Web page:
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  • A somewhat similar relationship cuts off Canada from the Atlantic on the east, the north-eastern coast of Labrador belonging to Newfoundland.
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  • The long stretches of sheltered navigation from the Straits of Belle Isle north of Newfoundland to Quebec, and for 600 m.
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  • The general flora of the Maritime Provinces, Quebec and Eastern Ontario is much the same, except that in Nova Scotia a number of species are found common also to Newfoundland that are not apparent inland.
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  • The islands and other districts within the Arctic circle became a portion of the Dominion only in 1880, when all British possessions in North America, excepting Newfoundland, with its dependency, the Labrador coast, and the Bermuda islands, were annexed to Canada.
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  • Soon after fishermen from Europe began to go in considerable numbers to the Newfoundland banks, and in time to the coasts of the mainland of America.
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  • Though the English, led by Sir Hovenden Walker, made in 1711 an effort to take Quebec which proved abortive, they seized Nova Scotia; and when the treaty of Utrecht was made in 1713, France admitted defeat in America by yielding to Britain her claims to Hudson Bay, Newfoundland and Nova Scotia.
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  • Finally in 1878, in order to remove all doubts about unoccupied territory, an imperial order in council was passed in response to an address of the Canadian parliament, annexing to the Dominion all British possessions in North America, except Newfoundland.
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  • The commission, which included three members of the Canadian cabinet and a representative of Newfoundland, and of which Lord Herschell was appointed chairman, met at Quebec on the 23rd of August 1898.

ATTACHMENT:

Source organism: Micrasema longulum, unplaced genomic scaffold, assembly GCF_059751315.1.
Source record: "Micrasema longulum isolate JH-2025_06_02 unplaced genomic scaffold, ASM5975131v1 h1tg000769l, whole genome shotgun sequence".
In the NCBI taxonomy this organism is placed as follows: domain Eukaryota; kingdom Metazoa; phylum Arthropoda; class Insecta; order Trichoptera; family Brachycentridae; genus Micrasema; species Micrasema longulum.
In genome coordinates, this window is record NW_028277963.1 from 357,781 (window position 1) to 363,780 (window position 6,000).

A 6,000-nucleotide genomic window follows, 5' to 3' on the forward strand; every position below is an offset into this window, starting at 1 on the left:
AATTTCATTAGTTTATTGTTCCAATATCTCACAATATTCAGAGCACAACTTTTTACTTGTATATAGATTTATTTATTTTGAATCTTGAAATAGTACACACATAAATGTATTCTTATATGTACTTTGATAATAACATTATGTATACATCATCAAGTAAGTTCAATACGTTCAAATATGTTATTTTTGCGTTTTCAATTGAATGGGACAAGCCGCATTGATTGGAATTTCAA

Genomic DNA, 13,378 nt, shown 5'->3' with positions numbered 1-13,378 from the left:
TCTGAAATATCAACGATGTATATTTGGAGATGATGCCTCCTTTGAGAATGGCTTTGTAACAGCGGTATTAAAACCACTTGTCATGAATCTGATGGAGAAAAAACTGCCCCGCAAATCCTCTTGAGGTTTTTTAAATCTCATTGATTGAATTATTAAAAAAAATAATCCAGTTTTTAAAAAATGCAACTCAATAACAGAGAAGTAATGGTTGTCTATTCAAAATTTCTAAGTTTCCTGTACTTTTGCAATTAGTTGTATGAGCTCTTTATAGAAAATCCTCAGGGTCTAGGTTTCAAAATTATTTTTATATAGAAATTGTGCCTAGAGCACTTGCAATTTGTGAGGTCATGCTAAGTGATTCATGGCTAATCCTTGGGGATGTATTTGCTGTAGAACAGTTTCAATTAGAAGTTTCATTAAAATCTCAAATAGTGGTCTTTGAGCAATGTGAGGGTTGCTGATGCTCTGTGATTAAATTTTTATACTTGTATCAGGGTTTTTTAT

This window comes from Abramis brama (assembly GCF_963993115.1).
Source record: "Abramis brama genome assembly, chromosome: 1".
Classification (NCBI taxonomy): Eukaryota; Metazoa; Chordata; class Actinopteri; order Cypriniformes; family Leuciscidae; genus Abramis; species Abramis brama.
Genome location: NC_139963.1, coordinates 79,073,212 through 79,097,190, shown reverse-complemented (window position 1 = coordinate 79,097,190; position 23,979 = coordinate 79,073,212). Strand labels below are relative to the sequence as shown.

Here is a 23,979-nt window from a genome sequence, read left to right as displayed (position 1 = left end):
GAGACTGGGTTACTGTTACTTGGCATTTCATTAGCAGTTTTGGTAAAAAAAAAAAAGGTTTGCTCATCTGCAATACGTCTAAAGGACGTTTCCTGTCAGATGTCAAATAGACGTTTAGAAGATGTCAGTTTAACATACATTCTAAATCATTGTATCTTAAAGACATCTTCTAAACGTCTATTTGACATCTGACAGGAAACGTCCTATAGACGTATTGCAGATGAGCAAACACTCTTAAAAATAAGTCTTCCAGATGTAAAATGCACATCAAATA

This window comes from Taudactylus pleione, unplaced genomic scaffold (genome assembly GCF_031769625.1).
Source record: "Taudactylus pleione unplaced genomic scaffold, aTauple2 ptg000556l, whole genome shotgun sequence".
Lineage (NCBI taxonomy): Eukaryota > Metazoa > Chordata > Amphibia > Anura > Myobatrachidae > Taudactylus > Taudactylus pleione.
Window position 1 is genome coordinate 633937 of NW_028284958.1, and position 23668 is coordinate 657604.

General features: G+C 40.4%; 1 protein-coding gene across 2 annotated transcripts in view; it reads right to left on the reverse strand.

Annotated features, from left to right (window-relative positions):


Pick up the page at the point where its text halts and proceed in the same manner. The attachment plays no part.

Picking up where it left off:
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  • In many parts all the finer trees have been cut down, but large woods of it still exist in the less accessible districts; it abounds especially near Lake St John, Quebec, and in Newfoundland is the prevalent tree in some of the forest tracts; it is likewise common in Maine and Vermont.
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  • Different states had adjusted their frontiers, Great Britain in British Guiana had settled an outstanding question with Venezuela, France in French Guiana another with Brazil, Great Britain in Newfoundland had removed time-honoured grievances with France, Great Britain in Canada others with the United States of America, and now the most difficult kind of international questions which can arise,.
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  • in Europe, the United Kingdom, Holland and Luxemburg; in America, Canada, Newfoundland and the United States.
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  • RICHARD BROTHERS (1757-1824), British religious fanatic, was born in Newfoundland on Christmas day, 17 57, and educated at Woolwich.
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  • Animals of this species are generally small in size and inhabit the extreme northern sections of Hudson Bay, Newfoundland, Greenland, Labrador and Siberia.
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  • - There are several varieties of these seals in the seas stretching north from Scotland, around Newfoundland, Greenland and the north-west coast of America, and they are far more numerous than fur seals.
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  • But in 1887 Professor Storm announced his conviction that the lands visited by the Norsemen in the early part of the 11th century were Labrador, Newfoundland and Nova Scotia.